With a 36 percent approval rating, President Donald Trump will not commence his presidency with the optimism that most recent presidents have enjoyed. Rather, his administration has faced resistance from the start, with #DisruptJ20 protestors blockading entryways on Inauguration day. On the day after his Inauguration, protesters took to the streets against his administration and values in an organized Women’s March. With 500,000 people in Washington D.C. and 673 marches worldwide, the fervor reverberated across the globe in defense of women’s issues and other progressive causes.
A few days later, starting on Saturday, January 28, thousands gathered at airports across the country protesting his recent executive order on immigration. The opposition does not stop there. Additional protests have already been planned in defense of science and LGBT rights in the upcoming weeks. With a historically low approval rating and two widely-publicized protests only two weeks into his presidency, his administration is rife with controversy and instability.
The organizers of the Women’s March called for a protest dedicated to ending violence, as well as preserving reproductive rights, LGBTQIA rights, worker’s rights, civil rights, disability rights, immigrant rights, and environmental justice. First-year Anna Kim shared what she believed was most remarkable about the Boston protest.
“Something that stood out to me was the variety of people there. There were people aged from babies to grandmothers—it was cool to see such a multi-generational thing.”
It was a march for progressivism rather than strictly women’s issues. When Senator Elizabeth Warren spoke in Boston, she remarked, “We can whimper, we can whine or we can fight back. Me, I’m here to fight back.” By uniting several causes, Senator Warren called for action to translate the spirit of the protest into palpable political change. With over two million participants worldwide, the marches signify vehement resistance to the Trump administration—but the question remains, What’s next?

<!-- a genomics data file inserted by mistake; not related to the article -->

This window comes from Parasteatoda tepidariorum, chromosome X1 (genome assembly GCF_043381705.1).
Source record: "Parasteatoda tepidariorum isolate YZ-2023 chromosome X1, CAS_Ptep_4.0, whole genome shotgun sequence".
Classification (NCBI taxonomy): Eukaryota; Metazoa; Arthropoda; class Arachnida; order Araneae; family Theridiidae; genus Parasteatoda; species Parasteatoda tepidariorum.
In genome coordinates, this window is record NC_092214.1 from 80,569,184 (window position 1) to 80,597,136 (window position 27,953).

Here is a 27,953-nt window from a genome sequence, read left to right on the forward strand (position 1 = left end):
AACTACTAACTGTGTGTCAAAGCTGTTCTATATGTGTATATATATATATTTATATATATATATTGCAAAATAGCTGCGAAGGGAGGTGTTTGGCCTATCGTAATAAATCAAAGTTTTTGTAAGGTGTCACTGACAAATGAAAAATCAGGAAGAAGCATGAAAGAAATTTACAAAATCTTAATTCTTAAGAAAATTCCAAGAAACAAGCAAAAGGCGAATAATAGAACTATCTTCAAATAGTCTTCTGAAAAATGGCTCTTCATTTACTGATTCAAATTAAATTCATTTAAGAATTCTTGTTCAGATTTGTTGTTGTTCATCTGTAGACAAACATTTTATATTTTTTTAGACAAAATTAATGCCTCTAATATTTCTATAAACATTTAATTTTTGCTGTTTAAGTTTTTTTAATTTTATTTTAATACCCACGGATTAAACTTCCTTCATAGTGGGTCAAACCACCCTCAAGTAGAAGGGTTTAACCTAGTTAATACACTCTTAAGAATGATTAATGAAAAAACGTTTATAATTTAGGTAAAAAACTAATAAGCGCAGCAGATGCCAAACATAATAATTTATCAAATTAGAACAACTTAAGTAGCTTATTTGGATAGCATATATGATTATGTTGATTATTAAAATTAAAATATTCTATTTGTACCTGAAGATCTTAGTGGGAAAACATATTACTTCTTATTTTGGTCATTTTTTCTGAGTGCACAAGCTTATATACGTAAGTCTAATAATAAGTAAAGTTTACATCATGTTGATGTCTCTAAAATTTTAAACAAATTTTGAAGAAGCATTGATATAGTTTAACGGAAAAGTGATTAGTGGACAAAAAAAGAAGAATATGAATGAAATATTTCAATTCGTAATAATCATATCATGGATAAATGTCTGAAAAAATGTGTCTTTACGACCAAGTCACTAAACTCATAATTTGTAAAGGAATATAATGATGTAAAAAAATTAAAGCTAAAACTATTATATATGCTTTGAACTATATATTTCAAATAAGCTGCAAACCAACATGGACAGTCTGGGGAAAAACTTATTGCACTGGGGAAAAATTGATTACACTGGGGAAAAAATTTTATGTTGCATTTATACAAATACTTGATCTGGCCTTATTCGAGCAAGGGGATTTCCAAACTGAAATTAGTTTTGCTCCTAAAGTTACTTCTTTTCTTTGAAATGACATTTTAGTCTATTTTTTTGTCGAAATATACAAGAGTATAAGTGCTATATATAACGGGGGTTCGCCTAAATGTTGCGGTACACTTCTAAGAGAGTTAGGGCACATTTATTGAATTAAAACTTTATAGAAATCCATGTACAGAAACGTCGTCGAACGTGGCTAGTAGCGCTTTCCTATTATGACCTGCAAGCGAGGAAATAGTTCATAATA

“The march does something to show that people care, but it’s going to take legislative action to enact change. Are people going to call their senators and representatives? How do we care to place our votes? I think that’s going to be more powerful than marching, based off how Trump has reacted to the march itself,” first-year Kate Lamberti said.
Another first-year, Maddy Reid, believes this spirit will remain alive long after the march. She described how a spontaneous rally broke out on the steps of the Lincoln Memorial the next day, filled with people hugging and chanting. “After they stood with everyone and felt the power of collective determination, I think people will be more likely to try harder,” she said.
While the need to mobilize these participants is clear to the Democratic Party, the means of doing so remains uncertain. Following President Trump’s surprise victories in Michigan, Wisconsin, and Pennsylvania, some Democratic activists, such as Tom Vilsack, called for a policy tilt toward the White working class. In their minds, Hillary Clinton’s message of “Stronger Together” failed to address this cohort’s grievances. However, other activists, like Cornell Belcher, urge the party to remain cohesive and stress solidarity. They fear that a new focus on White working class workers will deemphasize their racial and social concerns.
Various divisions among liberals came to light during the Women’s March. Several protestors’ signs included images of uteruses, linking them to womanhood, which many felt excluded trans women. A queer sophomore who preferred to remain anonymous remarked, “My main issue was with the transphobic assertion that womanhood is tied to being biologically female. Feminism should be intersectional and it’s upsetting when big movements like the [W]omen’s [M]arch fail to do so.” Others felt that women of color and their issues were underrepresented at the march, further undermining the idea of inclusivity. By not fostering a sense of community for all, progressive organizations risk promoting the very same marginalization that they fear will occur under the Trump administration. As senior James Gordon urged, “We must be careful […] that this reclamation does not come to define and normalize what our resistance can look like. If our resistance is to be effective, we must be vigilant that it is intersectional and that it is inclusive.”